There is some very preliminary evidence that L-citrulline may have immunomodulating effects that could be favorable, possibly through enhancement of T-lymphocytes. Enhanced NO production by macrophages should, additionally, it is suggested, help resist a number of infectious agents. A role in autoimmune disorders has also been proposed, possibly mediated through the amino acid's presence in myelin protein, but this remains hypothetical.
Recently, watermelon was touted in the press as a possible ""natural Viagra.'' Other researchers, however, cast doubt on the idea that eating watermelon, even in very large quantities, would be sufficient to have any meaningful impact on erectile dysfunction.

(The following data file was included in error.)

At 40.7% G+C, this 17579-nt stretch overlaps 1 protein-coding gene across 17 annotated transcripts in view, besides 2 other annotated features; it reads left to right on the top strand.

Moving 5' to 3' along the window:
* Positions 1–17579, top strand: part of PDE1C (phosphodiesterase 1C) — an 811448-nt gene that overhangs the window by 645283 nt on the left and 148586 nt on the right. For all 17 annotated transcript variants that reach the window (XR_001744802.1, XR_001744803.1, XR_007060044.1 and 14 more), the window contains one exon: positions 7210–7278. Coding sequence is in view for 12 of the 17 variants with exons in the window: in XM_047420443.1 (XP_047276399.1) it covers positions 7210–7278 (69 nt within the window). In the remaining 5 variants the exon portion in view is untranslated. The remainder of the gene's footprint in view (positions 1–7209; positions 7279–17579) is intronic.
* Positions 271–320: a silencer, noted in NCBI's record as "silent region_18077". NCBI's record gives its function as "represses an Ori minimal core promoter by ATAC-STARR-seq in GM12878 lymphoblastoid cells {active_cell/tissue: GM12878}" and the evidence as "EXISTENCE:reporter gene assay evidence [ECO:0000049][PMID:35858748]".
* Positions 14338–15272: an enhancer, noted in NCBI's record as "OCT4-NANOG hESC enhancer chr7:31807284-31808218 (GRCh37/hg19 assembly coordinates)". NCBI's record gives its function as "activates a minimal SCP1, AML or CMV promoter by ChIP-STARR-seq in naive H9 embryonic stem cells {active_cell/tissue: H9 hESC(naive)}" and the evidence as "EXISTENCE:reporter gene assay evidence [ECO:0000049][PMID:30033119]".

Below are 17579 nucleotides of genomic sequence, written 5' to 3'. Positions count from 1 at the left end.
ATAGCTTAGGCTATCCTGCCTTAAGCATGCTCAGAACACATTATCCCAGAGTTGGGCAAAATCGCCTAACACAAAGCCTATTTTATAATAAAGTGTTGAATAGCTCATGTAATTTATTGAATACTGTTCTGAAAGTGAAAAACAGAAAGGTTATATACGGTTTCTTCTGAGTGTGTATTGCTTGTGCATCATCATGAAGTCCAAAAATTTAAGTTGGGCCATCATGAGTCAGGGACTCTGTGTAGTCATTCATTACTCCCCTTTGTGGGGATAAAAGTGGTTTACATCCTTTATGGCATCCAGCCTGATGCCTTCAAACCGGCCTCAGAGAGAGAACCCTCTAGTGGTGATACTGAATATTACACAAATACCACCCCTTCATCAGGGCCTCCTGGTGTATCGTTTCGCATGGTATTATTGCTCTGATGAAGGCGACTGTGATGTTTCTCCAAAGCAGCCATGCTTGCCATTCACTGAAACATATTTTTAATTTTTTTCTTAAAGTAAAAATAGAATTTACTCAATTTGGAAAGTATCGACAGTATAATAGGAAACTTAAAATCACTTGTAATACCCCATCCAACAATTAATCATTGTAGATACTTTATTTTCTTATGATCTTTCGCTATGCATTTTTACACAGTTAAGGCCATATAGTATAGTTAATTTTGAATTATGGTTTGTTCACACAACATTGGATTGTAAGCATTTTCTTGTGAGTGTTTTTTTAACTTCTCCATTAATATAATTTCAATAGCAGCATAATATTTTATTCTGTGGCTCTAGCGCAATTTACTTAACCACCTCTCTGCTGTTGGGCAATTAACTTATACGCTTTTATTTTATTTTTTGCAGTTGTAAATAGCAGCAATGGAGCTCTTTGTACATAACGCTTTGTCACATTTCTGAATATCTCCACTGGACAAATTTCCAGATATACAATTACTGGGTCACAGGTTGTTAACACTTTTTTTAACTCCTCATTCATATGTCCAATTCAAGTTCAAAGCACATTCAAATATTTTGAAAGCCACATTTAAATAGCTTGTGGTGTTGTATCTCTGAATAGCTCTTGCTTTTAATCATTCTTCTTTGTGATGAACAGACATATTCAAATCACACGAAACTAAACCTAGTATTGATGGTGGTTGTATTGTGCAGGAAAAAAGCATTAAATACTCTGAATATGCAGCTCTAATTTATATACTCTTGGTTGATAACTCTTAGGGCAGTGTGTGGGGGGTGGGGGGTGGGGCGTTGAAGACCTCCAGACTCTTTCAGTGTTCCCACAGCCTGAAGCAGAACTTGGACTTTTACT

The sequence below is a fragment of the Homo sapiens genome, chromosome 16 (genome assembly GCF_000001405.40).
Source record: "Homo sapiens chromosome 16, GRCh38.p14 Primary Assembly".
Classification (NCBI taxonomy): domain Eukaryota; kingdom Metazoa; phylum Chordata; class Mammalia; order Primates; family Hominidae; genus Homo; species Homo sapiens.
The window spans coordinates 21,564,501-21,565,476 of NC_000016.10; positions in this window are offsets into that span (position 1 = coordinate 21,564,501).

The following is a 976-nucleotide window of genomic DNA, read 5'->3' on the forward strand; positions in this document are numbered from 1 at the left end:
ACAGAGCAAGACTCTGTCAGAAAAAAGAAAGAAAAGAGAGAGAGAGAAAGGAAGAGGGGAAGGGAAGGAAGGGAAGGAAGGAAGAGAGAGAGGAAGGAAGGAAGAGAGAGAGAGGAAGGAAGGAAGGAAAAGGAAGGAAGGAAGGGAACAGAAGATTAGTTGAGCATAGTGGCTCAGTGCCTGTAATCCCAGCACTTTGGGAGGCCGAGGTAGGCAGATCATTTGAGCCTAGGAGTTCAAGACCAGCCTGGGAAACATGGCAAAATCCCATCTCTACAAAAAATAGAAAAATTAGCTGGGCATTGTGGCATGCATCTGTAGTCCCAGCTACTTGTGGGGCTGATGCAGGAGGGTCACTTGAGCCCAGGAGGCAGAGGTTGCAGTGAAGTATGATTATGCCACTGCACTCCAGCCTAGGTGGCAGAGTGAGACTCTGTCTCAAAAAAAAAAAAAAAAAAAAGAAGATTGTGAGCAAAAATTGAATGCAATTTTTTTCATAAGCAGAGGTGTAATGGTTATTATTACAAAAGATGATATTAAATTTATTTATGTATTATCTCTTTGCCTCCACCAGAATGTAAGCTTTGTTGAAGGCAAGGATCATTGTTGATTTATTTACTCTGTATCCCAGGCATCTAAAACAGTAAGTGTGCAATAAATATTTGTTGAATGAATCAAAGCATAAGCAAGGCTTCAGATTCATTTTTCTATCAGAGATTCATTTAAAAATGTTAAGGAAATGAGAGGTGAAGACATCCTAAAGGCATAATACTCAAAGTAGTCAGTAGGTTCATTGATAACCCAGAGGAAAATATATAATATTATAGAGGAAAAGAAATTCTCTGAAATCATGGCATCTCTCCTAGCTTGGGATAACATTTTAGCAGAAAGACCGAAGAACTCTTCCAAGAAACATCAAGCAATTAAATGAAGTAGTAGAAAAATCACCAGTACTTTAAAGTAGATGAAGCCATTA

Contraindications, Precautions & Adverse Reactions
Supplemental L-citrulline is contraindicated in those hypersensitive to any component of an L-citrulline-containing dietary supplement.
The use of L-citrulline supplements for any health condition should be discussed with ones physician.
Because of an absence of long-term safety studies, pregnant women and nursing mothers should avoid L-citrulline supplements. There is no precaution for eating foods containing L-citrulline, including watermelon.
Oral supplementation with L-citrulline at doses up to 15 grams daily is generally well tolerated. Gastrointestinal symptoms, including diarrhea, might be expected with very high doses.
No known interactions.
No known interactions.
No known interactions.
No known interactions.